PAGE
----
In Palestine Sacco positions himself knowingly as the westerner going to the Middle East to confront a reality unfamiliar to his American audience. Sacco does not delude himself that as a "neutral" observer he can remain invisible and have no effect on the events around him, instead accepting his role and concentrating on his personal experience of the situation. Though his goal is to document events and interview Palestinians he is affected by the reality of the occupied territories and cannot help but participate in, and comment on, demonstrations, funerals, roadblocks and encounters with soldiers. Towards the end he becomes even more active as he shares food and lodgings with the Palestinians he interviews and even breaks curfew with them while in the Gaza Strip.
In the book Sacco references Joseph Conrad's Under Western Eyes, Apocalypse Now, and Edward Said's Orientalism to draw links between the situation he is witnessing and colonialism. Towards the end of the book Sacco acknowledges that he has not reflected Israel enough, that it would take a whole other trip to present that side of things.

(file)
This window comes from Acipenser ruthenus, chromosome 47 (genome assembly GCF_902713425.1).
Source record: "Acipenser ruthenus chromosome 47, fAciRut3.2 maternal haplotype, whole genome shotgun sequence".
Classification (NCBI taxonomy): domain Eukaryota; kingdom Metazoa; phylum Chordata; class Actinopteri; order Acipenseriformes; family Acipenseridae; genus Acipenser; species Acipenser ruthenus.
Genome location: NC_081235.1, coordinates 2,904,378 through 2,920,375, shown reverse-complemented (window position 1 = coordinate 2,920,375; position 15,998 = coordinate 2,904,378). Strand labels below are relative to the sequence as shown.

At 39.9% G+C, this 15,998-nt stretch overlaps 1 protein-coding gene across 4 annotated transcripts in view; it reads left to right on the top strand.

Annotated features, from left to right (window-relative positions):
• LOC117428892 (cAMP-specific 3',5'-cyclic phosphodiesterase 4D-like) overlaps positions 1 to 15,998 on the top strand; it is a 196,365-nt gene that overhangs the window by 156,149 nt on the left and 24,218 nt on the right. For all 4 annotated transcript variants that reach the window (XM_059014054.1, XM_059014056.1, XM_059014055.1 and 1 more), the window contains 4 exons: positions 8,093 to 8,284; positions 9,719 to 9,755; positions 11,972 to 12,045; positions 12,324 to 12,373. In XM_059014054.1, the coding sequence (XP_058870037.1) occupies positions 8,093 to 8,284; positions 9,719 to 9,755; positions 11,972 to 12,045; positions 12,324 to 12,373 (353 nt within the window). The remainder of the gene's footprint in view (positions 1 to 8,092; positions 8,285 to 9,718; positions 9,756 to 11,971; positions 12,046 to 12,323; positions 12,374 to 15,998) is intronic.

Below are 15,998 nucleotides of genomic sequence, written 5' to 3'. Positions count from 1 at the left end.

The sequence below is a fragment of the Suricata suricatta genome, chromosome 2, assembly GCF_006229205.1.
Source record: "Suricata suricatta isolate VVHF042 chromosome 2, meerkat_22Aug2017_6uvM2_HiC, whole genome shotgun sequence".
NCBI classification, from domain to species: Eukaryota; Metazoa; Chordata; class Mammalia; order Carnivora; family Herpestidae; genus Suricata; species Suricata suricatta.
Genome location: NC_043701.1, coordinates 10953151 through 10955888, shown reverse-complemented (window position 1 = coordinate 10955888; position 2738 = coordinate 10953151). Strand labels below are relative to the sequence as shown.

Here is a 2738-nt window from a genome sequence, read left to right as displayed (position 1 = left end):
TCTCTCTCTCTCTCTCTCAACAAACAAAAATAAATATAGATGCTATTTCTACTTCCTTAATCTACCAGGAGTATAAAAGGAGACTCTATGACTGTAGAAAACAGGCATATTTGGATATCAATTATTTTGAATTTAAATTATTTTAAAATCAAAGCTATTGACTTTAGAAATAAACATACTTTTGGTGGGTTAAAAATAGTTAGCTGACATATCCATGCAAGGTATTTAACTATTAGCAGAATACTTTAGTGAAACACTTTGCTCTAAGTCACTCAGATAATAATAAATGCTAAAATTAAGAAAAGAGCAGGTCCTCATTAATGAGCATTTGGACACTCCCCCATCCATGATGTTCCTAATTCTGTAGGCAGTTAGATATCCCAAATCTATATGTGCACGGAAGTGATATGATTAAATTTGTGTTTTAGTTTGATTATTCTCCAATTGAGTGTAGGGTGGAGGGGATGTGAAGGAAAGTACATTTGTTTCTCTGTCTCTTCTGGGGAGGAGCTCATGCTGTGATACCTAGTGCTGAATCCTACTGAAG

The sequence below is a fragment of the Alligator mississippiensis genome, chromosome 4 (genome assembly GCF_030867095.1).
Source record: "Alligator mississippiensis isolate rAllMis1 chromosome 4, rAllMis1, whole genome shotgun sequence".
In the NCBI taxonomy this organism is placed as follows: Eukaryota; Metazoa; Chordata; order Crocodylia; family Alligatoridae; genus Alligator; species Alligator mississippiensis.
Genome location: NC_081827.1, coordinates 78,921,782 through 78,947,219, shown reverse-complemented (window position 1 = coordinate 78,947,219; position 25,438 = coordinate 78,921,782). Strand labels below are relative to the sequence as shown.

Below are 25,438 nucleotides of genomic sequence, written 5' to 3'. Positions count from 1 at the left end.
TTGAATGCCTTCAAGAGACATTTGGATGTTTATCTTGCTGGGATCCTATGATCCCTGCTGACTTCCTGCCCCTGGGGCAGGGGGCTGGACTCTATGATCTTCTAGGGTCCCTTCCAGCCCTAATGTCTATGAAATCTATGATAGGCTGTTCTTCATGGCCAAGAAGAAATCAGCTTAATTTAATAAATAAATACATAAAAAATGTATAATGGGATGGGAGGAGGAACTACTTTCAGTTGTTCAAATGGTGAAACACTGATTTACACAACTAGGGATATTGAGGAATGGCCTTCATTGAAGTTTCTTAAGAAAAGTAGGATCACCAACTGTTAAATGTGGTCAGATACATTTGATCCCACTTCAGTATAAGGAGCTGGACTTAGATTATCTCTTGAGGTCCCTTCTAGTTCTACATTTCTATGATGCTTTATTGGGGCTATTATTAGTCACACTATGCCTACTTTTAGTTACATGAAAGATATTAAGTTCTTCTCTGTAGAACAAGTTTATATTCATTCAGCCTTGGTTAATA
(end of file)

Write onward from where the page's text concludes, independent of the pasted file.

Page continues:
The graphic novel, published in 2001 by Fantagraphics Books, is an assembly of nine stories first published in comic form in 1993; the single volume edition includes an introduction byEdward Said. In 1996, the comic was awarded the American Book Award by the Before Columbus Foundation.
FOR HUMANITARIAN RELIEF EFFORT IN GAZA
The Rahmatan lil Alamin (Blessings-To-All) Committee established by the Islamic Religious Council of Singapore (Muis) will coordinate a special fund-raising effort in aid of the affected victims of the on-going conflict in the Palestinian territory of Gaza, in which many innocent civilian lives have been lost due to the ensuing violence.
2. The Rahmatan lil Alamin Fund will be collected through :
i) donation boxes placed at all 69 mosques starting today, Saturday, 10 January 2009. The boxes will be marked "Special Collection For Humanitarian Relief Effort in Gaza”.